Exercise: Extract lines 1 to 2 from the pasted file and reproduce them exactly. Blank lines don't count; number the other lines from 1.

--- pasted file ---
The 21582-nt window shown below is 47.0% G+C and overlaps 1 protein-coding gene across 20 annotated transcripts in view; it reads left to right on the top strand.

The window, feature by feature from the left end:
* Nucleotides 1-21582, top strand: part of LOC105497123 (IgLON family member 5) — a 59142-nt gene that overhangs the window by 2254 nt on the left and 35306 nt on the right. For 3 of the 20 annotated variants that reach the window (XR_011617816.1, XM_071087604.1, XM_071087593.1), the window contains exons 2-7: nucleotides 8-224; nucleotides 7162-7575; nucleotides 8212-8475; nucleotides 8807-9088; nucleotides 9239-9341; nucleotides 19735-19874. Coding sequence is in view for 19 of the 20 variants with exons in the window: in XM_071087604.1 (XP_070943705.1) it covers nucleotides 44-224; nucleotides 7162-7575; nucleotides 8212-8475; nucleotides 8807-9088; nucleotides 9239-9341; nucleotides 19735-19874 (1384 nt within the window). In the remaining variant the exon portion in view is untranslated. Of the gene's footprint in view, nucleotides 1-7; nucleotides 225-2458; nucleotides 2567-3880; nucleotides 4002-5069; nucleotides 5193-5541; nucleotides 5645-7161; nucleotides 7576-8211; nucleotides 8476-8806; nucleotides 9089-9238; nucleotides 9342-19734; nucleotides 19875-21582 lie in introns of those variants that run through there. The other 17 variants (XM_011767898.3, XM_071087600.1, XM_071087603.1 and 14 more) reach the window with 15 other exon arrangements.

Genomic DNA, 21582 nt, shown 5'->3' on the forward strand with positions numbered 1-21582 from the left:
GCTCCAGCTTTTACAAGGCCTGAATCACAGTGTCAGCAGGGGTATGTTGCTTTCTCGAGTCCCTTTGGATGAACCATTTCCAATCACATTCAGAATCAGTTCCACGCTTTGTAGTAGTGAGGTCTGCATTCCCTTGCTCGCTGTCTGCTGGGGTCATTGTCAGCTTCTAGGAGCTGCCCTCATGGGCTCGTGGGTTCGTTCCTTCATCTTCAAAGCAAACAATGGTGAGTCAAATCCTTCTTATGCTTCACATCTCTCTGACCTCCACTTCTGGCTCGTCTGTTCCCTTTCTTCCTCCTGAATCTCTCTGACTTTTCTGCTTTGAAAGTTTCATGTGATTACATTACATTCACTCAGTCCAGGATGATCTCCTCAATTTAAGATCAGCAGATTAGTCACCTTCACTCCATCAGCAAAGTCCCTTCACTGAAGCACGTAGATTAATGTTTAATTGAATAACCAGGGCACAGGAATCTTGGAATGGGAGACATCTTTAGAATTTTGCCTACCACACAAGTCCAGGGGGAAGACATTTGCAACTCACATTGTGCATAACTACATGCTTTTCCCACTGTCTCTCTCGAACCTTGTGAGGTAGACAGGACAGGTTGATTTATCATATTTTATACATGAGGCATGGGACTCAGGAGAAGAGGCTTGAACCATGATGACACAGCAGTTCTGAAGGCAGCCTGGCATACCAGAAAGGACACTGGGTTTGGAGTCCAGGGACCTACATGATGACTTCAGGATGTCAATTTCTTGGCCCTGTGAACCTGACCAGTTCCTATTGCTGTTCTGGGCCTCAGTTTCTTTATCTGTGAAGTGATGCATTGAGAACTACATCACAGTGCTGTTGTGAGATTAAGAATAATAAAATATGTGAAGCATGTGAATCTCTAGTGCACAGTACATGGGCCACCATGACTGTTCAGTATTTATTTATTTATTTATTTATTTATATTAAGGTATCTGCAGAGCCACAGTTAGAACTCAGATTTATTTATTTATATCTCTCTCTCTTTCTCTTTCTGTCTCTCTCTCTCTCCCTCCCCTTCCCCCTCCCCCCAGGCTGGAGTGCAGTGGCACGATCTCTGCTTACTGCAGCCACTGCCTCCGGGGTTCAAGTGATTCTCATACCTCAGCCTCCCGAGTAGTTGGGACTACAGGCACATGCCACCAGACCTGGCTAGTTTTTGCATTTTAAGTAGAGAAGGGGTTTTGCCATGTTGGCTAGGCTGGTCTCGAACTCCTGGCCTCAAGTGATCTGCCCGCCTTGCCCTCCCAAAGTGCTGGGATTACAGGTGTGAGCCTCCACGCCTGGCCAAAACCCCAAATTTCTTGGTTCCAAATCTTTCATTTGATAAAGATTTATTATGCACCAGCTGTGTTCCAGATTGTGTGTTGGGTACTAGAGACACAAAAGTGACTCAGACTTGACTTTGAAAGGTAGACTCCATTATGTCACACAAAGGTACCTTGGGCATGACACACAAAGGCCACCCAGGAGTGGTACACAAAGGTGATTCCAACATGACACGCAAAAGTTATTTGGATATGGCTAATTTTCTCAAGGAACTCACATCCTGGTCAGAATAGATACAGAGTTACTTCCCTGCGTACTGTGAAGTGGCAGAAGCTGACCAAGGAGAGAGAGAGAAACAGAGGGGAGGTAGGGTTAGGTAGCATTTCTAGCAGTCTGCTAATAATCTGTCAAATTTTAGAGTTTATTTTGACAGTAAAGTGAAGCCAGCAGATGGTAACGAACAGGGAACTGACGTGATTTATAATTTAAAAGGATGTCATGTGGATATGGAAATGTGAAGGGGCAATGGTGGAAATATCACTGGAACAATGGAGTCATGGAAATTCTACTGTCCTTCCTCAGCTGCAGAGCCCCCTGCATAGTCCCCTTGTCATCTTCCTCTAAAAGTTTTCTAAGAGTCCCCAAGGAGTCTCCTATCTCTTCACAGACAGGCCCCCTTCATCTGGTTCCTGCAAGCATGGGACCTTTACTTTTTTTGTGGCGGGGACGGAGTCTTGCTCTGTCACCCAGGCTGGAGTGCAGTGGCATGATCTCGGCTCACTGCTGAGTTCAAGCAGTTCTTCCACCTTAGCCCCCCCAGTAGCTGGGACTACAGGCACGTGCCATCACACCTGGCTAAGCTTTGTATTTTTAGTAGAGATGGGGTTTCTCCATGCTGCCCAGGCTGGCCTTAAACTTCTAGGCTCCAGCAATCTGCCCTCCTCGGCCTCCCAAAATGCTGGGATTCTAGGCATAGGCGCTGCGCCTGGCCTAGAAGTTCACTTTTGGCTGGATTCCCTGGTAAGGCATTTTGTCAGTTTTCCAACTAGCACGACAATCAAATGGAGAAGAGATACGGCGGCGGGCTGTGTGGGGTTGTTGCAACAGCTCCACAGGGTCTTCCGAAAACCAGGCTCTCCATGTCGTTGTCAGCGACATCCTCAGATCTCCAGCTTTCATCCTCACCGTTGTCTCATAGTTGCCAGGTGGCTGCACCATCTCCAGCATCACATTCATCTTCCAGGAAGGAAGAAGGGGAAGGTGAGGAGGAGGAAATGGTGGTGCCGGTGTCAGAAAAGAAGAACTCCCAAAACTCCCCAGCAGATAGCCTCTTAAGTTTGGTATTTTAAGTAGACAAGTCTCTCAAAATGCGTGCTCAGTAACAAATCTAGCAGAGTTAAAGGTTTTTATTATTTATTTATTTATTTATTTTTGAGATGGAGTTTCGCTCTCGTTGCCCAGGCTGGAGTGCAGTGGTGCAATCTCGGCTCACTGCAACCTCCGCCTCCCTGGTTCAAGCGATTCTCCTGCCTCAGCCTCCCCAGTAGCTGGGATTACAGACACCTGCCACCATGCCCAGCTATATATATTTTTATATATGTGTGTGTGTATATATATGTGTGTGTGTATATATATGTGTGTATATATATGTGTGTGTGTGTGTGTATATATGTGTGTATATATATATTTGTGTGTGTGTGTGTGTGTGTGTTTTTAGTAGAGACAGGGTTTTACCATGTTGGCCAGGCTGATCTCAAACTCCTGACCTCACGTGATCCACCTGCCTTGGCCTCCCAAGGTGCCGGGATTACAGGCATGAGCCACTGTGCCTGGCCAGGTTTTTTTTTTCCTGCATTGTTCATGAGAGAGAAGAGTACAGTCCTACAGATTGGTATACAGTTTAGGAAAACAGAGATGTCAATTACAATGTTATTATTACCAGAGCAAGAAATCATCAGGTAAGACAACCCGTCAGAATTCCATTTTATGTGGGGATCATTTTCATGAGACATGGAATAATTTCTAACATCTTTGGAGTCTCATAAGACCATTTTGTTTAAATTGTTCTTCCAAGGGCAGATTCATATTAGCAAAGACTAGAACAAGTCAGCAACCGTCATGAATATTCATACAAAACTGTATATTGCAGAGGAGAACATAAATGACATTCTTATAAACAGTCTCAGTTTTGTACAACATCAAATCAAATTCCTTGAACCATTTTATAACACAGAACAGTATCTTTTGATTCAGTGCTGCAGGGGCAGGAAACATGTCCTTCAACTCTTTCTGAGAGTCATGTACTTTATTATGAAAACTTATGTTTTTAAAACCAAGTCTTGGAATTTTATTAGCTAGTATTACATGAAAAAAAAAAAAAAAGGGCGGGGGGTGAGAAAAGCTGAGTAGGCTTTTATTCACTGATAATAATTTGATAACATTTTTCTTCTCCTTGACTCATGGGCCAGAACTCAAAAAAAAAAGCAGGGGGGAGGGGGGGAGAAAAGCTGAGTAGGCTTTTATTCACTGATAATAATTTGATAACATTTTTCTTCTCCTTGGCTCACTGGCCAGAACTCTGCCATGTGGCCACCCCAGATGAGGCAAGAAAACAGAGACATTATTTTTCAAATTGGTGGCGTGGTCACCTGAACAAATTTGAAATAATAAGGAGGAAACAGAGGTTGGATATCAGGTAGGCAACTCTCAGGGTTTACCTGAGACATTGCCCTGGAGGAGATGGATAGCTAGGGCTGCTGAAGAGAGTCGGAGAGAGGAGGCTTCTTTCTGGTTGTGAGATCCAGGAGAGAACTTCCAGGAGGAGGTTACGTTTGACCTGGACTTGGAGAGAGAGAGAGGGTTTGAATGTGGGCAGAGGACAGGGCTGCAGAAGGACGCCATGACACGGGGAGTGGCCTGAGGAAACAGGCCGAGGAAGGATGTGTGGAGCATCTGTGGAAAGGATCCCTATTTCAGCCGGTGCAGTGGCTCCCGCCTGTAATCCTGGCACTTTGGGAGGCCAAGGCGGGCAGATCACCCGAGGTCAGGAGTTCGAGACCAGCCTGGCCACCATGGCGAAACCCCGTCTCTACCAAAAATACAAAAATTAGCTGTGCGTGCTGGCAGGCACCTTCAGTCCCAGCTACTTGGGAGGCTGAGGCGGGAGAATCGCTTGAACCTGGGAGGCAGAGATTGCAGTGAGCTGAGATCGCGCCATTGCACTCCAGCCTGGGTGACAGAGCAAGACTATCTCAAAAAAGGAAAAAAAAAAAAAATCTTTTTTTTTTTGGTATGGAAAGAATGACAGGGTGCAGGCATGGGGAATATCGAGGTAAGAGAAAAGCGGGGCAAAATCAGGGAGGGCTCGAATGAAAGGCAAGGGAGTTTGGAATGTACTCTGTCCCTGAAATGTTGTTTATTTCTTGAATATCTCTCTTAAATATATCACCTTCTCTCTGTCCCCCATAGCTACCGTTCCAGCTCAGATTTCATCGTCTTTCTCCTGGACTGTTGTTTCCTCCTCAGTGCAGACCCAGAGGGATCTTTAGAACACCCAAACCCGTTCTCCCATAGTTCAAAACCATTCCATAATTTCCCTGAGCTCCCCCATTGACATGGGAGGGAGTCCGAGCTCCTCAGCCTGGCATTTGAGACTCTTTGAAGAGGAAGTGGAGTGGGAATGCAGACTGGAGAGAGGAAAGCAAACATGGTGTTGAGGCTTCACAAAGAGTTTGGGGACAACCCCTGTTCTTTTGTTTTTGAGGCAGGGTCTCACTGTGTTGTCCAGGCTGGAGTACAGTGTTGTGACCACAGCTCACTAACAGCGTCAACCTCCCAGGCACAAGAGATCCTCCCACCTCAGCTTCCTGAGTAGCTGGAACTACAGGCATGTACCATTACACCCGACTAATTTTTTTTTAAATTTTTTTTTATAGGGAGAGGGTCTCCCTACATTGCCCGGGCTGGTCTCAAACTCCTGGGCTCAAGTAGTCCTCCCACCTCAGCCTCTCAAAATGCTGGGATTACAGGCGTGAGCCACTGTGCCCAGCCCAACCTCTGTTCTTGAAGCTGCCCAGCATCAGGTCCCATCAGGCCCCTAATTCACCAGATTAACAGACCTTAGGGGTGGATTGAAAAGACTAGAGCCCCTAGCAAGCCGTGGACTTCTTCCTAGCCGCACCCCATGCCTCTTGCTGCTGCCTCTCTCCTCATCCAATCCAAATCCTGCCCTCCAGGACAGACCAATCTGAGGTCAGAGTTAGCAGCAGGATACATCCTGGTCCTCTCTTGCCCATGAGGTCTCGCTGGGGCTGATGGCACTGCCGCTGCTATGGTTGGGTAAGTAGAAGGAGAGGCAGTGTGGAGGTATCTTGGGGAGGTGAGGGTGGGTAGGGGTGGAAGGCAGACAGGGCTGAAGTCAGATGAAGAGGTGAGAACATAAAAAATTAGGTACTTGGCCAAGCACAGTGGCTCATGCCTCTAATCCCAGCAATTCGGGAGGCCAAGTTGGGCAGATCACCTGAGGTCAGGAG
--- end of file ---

The 21582-nt window shown below is 47.0% G+C and overlaps 1 protein-coding gene across 20 annotated transcripts in view; it reads left to right on the top strand.

The window, feature by feature from the left end: